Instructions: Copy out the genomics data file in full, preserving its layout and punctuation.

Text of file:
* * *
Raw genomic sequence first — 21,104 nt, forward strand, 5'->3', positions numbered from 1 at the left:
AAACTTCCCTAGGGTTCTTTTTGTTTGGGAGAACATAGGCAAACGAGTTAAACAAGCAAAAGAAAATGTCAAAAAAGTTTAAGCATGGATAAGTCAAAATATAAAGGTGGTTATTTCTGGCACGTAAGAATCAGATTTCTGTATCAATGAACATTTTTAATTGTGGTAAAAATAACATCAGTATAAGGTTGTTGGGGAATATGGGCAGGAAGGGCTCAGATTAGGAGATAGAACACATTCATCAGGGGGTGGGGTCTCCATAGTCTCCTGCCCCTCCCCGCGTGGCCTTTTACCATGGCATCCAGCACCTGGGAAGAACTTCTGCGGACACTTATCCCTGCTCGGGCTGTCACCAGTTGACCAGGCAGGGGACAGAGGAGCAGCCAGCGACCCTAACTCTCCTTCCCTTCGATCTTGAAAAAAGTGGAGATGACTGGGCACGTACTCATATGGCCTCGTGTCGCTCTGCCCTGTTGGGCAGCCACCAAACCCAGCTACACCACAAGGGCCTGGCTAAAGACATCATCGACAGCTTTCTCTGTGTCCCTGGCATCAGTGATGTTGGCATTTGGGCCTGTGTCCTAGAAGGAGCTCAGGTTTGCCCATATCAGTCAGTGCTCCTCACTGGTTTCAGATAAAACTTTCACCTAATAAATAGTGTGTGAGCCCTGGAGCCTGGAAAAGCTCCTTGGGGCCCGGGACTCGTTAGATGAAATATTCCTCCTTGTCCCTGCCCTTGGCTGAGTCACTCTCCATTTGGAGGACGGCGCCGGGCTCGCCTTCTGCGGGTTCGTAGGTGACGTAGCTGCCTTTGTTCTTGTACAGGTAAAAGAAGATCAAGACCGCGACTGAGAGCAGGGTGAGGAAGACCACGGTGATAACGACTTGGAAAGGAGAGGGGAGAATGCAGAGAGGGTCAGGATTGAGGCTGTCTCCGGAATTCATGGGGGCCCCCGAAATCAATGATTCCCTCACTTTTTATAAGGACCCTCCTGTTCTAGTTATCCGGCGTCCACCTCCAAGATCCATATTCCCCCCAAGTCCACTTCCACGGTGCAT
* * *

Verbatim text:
Raw genomic sequence first — 21,104 nt, forward strand, 5'->3', positions numbered from 1 at the left:
AAACTTCCCTAGGGTTCTTTTTGTTTGGGAGAACATAGGCAAACGAGTTAAACAAGCAAAAGAAAATGTCAAAAAAGTTTAAGCATGGATAAGTCAAAATATAAAGGTGGTTATTTCTGGCACGTAAGAATCAGATTTCTGTATCAATGAACATTTTTAATTGTGGTAAAAATAACATCAGTATAAGGTTGTTGGGGAATATGGGCAGGAAGGGCTCAGATTAGGAGATAGAACACATTCATCAGGGGGTGGGGTCTCCATAGTCTCCTGCCCCTCCCCGCGTGGCCTTTTACCATGGCATCCAGCACCTGGGAAGAACTTCTGCGGACACTTATCCCTGCTCGGGCTGTCACCAGTTGACCAGGCAGGGGACAGAGGAGCAGCCAGCGACCCTAACTCTCCTTCCCTTCGATCTTGAAAAAAGTGGAGATGACTGGGCACGTACTCATATGGCCTCGTGTCGCTCTGCCCTGTTGGGCAGCCACCAAACCCAGCTACACCACAAGGGCCTGGCTAAAGACATCATCGACAGCTTTCTCTGTGTCCCTGGCATCAGTGATGTTGGCATTTGGGCCTGTGTCCTAGAAGGAGCTCAGGTTTGCCCATATCAGTCAGTGCTCCTCACTGGTTTCAGATAAAACTTTCACCTAATAAATAGTGTGTGAGCCCTGGAGCCTGGAAAAGCTCCTTGGGGCCCGGGACTCGTTAGATGAAATATTCCTCCTTGTCCCTGCCCTTGGCTGAGTCACTCTCCATTTGGAGGACGGCGCCGGGCTCGCCTTCTGCGGGTTCGTAGGTGACGTAGCTGCCTTTGTTCTTGTACAGGTAAAAGAAGATCAAGACCGCGACTGAGAGCAGGGTGAGGAAGACCACGGTGATAACGACTTGGAAAGGAGAGGGGAGAATGCAGAGAGGGTCAGGATTGAGGCTGTCTCCGGAATTCATGGGGGCCCCCGAAATCAATGATTCCCTCACTTTTTATAAGGACCCTCCTGTTCTAGTTATCCGGCGTCCACCTCCAAGATCCATATTCCCCCCAAGTCCACTTCCACGGTGCAT